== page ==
top of page
  • Writer's pictureAndi

The Inaugural BCBR Gravel Explorer: More Than a Bike Race

What a week.

“Race” is but one of the words I would use to describe the experience, the inaugural edition of the BCBR Gravel Explorer, a 5-day gravel stage race weaving through picturesque Penticton, Naramata and East Kelowna put on by the organizers behind the iconic BC Bike Race.

Back in February, I decided to sign up for and train for said Gravel Explorer with the goal of completing it as my first bike race.

The insanity of that objective didn’t become clear until it was mostly completed.

Here’s the week by the (Strava) numbers: Five days, 319.57 km—or 20h36 minutes—in the saddle— 6,130 m of elevation climbed, and a hell of a lot of exhilarating mountain biking parcours. The week also included my longest bike ride ever (100km, ridden on an epic frosty fall odyssey on Wednesday). None of that would have been conceivable but for the time I put in the saddle this year. Starting with very short Peloton rides in February, I gradually got braver and stronger, and took things outside on the gravel bike as things got warmer, ending up with a total of 4,291 km so far on the year (that translates to an average of 182 km/9h52 min of riding time on average per week, since early February). For seasoned cyclists, these are not big numbers, but they are monumental for someone who started from scratch, fresh out of the hospital and a decade putting in long hours behind a desk.

At the end of the week, I ended up on the podium, coming in 3rd place overall in my age category. The women who came in ahead of me put in jaw-dropping performances, and standing next to them was actually a bit surreal.

The week was intense. Every single person there was, in their own way, deeply intense. You have to be to do something like this. Classic Type II fun.

It was also humbling. Gratifying. Inspiring.

It was one of those experiences which exists within itself, suspended in time and space yet deeply transcendent.

A couple of days removed from the week, and reacquainted with a cell phone for the first time since mine was unintentionally sacrificed to a logging truck on Wednesday, I’ve had a chance to digest enough to be able to put a few words down.

Others in or peripheral to the race have done a better job than I could recapping the days’ various action (race or course wise) in photos or words (Deon Nel and Chris Stenberg were both out on course taking astounding photos and videos which truly capture what it felt like out there) or putting out the kind of deep words that come from intense, solitary thought (RJ Sauer, a documentary journalist who took on the added challenge of bikepacking, is putting out a fantastic series of observations.) Cycling publications have also covered the pointy end of the race.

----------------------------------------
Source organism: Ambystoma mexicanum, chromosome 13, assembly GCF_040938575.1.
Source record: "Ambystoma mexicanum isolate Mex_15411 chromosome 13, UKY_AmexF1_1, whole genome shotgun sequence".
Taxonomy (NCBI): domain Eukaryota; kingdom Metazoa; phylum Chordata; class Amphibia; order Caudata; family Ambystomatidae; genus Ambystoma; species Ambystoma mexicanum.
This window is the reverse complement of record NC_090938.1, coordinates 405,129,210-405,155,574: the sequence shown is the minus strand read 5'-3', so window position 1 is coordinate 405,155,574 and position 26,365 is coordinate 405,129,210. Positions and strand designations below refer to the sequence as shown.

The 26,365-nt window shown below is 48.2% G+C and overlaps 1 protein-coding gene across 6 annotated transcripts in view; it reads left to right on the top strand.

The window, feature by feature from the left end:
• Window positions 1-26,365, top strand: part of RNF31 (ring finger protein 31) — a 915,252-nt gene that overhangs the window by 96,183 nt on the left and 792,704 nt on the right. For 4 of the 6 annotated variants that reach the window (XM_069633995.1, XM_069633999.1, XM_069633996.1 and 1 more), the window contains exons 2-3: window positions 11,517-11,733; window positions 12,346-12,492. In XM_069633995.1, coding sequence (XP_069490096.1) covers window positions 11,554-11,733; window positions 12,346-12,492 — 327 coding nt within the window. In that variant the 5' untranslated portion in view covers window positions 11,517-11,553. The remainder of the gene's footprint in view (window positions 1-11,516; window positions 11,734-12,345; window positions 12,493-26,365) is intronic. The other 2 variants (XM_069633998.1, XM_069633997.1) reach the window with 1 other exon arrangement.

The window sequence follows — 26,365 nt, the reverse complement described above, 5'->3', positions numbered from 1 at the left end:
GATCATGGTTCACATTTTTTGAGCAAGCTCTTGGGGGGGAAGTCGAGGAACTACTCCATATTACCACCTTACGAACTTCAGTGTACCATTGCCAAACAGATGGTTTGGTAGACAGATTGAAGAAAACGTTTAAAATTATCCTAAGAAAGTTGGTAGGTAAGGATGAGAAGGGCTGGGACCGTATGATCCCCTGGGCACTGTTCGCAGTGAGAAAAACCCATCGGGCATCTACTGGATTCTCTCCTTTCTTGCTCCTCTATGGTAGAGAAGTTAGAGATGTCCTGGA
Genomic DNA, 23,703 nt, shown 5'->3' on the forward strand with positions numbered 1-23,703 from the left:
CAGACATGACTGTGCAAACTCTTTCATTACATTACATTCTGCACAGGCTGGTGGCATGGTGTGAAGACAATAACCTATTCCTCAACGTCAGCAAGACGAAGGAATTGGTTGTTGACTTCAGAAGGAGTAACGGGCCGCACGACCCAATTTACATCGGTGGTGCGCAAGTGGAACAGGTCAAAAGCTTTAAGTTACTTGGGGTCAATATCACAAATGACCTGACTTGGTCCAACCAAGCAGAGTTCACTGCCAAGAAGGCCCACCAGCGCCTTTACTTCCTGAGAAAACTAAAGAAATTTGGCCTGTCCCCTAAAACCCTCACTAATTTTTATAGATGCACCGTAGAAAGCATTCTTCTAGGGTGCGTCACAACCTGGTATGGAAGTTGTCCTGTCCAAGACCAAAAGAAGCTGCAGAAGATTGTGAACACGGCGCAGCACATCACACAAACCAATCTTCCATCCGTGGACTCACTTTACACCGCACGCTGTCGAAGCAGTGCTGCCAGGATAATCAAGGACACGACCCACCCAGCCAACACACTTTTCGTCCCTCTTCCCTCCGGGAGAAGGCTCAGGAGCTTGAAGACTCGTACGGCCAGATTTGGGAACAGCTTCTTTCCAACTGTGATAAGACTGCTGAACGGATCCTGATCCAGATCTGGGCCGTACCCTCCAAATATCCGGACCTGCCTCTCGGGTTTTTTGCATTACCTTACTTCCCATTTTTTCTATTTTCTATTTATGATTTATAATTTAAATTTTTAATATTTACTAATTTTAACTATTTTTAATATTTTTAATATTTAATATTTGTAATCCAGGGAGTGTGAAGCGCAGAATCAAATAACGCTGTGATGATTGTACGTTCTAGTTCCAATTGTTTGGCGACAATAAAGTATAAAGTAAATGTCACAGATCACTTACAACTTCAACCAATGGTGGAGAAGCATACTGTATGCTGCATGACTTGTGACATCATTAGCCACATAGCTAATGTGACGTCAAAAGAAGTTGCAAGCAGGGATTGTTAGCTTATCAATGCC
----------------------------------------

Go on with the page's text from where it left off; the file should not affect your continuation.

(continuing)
But these are the things that really stood out to me from the back end of the pack:

  1. The folks behind BCBR Gravel made every single person—first to last—feel included and welcome. That’s no small feat for a race which attracts actual professionals and more casual adventurers alike. I was dead last on Day 4 due to some pesky digestive issues—no one gave me any kind of a hard time about it, at all, despite many people standing in the cold rain waiting for me to literally heave my body through this damn course. Lots of smiles on faces and good cheer all week—what a fine bunch of people.

  2. Sometimes our heroes turn out not to be larger than life if we ever get to meet them in person. Cory Wallace has been a hero of mine for years, long before I ever got a gravel bike or conceived of getting one. If you don’t know who he is, look him up. He embodies the spirit of adventure on his bike more than anyone out there, and he shares those adventures generously. He is also a fiercely fast dude on a bike. Cory took the overall men’s title at BCBR Gravel, and did so handily. When I got to the finish line on Stage 5, Cory, who had finished about an hour before, was standing there and congratulated me. Talking to him for a few minutes was one of the highlights of my week. The guy had no obligation to be hanging around, but there he was, spreading good cheer and congratulating random cyclists in the peloton. Just a genuinely nice dude. He is racing the BC Bike Race this week; send him some good vibes.

  3. There are some really, really fit people out there in their 50s and 60s. Like kicking everybody’s ass fit. I had this discussion with so many other riders throughout the week. Seeing it happen—seeing people 20 or 30 years older than you just take off up a hill and sustain that pace for hours, when you know how fit you actually are--it just goes to show that life doesn’t end at 25. Life doesn’t end because of a career, or kids, or obligations. Age is not a limiter when it comes to adventure.

I can’t stop thinking about my bike and all I want to do is get back on it. In my mind’s eye, I am suspended in the silent expanse of an empty forest service road at 1400 meters, fingers and toes not quite numb, tires whispering on the wet gravel below, lungs and eyes open, filling with cold air and an explosion of primary, crunchy yellows and reds.

Deeper in my mind, plans, percolations. Crazy rides I want to do by myself and with my husband. Trying to organize a North Okanagan gravel race, or series of rides to get people further afoot on their gravel bikes.

The fact that I think I can lead a group ride on a bike is a testament to the power of the Gravel Explorer.

I can hardly wait to do it again.

Photo: Deon Nel Photography (check his amazing cycling photography work out on his Instagram page!)

141 views0 comments

Recent Posts

See All

You are so lucky We spend so much money on you You are so selfish Ungrateful Stop complaining We just want the best For you You would be a beautiful girl If you just lost some weight Left-handed, like


bottom of page